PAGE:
halted again at Marin, twenty-four miles from Monterey. Both this place and Cerralvo were nearly demped at Walnut Springs, within three miles of Monterey. The town is on a small stream coming outbags for parapets. Such were the defences of Monterey in September, 1846. General [Pedro de] Ampud. Worth's was regarded as the main attack on Monterey, and all other operations were in support of due loss of life in reaching the lower end of Monterey, except that sustained by Garland's command. ve him possession of the upper or west end of Monterey. Troops from both Twiggs's and Butler's divizers engaged against Black Fort. Practically Monterey was invested. There was nothing done on theld undisputed possession of the east end of Monterey. Twiggs's division was at the lower end ooused by the sight of the Mexican garrison of Monterey marching out of town as prisoners, and no douut. After the surrender of the garrison of Monterey a quiet camp life was led until midwinter. A
Ulysses S. Grant, Personal Memoirs of U. S. Grant, Political Intrigue — Buena Vista — movement against Vera Cruz-siege and capture of Vera Cruz (search)
were not to be supported by the administration, success could not be expected. This was on the 27th of May, 1846 [May 21]. Four days later General Scott was notified that he need not go to Mexico. General [Edmund P.] Gaines was next in rank, but he was too old and feeble to take the field. Colonel Zachary Taylor--a brigadier-general by brevet — was therefore left in command. He, too, was a Whig, but was not supposed to entertain any political ambitions; nor did he; but after the fall of Monterey, his third battle and third complete victory, the Whig papers at home began to speak of him as the candidate of their party for the Presidency. Something had to be done to neutralize his growing popularity. He could not be relieved from duty in the field where all his battles had been victories: the design would have been too transparent. It was finally decided to send General Scott to Mexico in chief command, and to authorize him to carry out his own original plan: that is, capture Vera
Ulysses S. Grant, Personal Memoirs of U. S. Grant, March to Jalapa-battle of Cerro Gordo-Perote-Puebla-Scott and Taylor (search)
risoners were paroled, the artillery parked and the small arms and ammunition destroyed. The battle of Buena Vista was probably very important to the success of General Scott at Cerro Gordo and in his entire campaign from Vera Cruz to the great plains, reaching to the City of Mexico. The only Army Santa Anna had to protect his capital and the mountain passes west of Vera Cruz, was the one he had with him confronting General Taylor. It is not likely that he would have gone as far north as Monterey to attack the United States troops when he knew his country was threatened with invasion further south. When Taylor moved to Saltillo and then advanced on to Buena Vista, Santa Anna crossed the desert confronting the invading army, hoping no doubt to crush it and get back in time to meet General Scott in the mountain passes west of Vera Cruz. His attack on Taylor was disastrous to the Mexican army, but, notwithstanding this, he marched his army to Cerro Gordo, a distance not much short of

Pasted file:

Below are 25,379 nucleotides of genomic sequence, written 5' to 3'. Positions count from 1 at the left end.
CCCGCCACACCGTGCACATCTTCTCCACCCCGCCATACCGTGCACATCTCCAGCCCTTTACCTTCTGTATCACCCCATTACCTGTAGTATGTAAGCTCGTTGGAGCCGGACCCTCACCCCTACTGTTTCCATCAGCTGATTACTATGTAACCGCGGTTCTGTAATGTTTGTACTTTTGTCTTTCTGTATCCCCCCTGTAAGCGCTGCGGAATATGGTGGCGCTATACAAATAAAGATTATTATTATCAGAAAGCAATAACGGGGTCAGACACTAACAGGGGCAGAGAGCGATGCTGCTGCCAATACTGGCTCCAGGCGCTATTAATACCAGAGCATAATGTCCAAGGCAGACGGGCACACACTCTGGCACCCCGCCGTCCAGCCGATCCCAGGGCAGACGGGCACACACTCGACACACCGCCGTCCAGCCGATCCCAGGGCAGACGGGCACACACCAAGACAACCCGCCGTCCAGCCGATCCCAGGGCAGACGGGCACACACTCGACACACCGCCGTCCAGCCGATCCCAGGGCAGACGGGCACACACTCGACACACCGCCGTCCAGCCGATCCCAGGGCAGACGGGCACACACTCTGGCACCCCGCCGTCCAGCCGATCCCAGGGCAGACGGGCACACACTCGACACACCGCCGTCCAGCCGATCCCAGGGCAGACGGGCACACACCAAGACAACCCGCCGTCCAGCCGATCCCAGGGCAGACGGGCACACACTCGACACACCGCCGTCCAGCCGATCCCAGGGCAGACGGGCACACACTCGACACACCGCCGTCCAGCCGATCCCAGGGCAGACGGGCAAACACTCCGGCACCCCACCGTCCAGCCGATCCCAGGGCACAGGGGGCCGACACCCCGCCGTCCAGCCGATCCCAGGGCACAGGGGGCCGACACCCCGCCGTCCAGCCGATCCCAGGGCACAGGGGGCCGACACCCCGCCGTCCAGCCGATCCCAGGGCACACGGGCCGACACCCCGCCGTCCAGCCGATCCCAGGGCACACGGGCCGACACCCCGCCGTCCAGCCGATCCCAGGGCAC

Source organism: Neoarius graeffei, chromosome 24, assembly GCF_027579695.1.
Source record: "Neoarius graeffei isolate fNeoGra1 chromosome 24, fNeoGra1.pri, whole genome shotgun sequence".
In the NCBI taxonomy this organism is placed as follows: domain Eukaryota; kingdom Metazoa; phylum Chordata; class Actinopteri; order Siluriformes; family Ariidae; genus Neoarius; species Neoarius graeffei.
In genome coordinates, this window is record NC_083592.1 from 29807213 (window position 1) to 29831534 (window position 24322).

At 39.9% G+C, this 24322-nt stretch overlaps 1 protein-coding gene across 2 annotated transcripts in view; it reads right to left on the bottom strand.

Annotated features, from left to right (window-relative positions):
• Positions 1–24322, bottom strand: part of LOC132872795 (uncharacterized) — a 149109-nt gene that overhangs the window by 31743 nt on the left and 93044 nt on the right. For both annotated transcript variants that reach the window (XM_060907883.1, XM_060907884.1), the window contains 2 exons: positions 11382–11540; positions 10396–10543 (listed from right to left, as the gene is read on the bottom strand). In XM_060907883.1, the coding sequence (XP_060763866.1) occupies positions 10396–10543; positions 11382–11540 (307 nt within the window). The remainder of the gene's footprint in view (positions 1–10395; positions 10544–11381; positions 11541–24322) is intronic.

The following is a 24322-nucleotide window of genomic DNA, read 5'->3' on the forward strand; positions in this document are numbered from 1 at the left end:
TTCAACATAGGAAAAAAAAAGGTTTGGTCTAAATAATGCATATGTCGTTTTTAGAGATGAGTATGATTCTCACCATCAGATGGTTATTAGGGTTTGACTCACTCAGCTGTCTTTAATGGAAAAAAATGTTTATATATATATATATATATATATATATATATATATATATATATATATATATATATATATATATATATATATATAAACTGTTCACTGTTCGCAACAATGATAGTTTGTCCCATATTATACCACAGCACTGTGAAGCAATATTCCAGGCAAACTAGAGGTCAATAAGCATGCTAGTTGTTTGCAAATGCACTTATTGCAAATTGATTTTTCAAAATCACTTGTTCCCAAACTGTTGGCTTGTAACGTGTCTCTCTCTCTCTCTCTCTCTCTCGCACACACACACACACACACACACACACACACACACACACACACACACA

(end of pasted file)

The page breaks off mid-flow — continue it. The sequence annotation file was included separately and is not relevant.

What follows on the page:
Ulysses S. Grant, Personal Memoirs of U. S. Grant, Treaty of peace-mexican Bull fights-regimental quartermaster-trip to Popocatepetl-trip to the caves of Mexico (search)
flour will make one hundred and forty pounds of bread. This saving was purchased by the commissary for the benefit of the fund. In the emergency the 4th infantry was laboring under, I rented a bakery in the city, hired bakers-Mexicans-bought fuel and whatever was necessary, and I also got a contract from the chief commissary of the army for baking a large amount of hard bread. In two months I made more money for the fund than my pay amounted to during the entire war. While stationed at Monterey I had relieved the post fund in the same way. There, however, was no profit except in the saving of flour by converting it into bread. In the spring of 1848 a party of officers obtained leave to visit Popocatapetl [Popocatepetl], the highest volcano in America, and to take an escort. I went with the party, many of whom afterwards occupied conspicuous positions before the country. Of those who went south, and attained high rank, there was Lieutenant Richard Anderson, who commanded a co
ted was found in my inquiries regarding the quantity of forage we could depend upon getting in Mexico, our arrangements for its purchase, and my sending a pontoon train to Brownsville, together with which was cited the renewed activity of the troops along the lower Rio Grande. These reports and demonstrations resulted in alarming the Imperialists so much that they withdrew the French and Austrian soldiers from Matamoras, and practically abandoned the whole of northern Mexico as far down as Monterey, with the exception of Matamoras, where General MeJia continued to hang on with a garrison of renegade Mexicans. The abandonment of so much territory in northern Mexico encouraged General Escobedo and other Liberal leaders to such a degree that they collected a considerable army of their followers at Comargo, Mier, and other points. At the same time that unknown quantity, Cortinas, suspended his freebooting for the nonce, and stoutly harassing Matamoras, succeeded in keeping its Imperi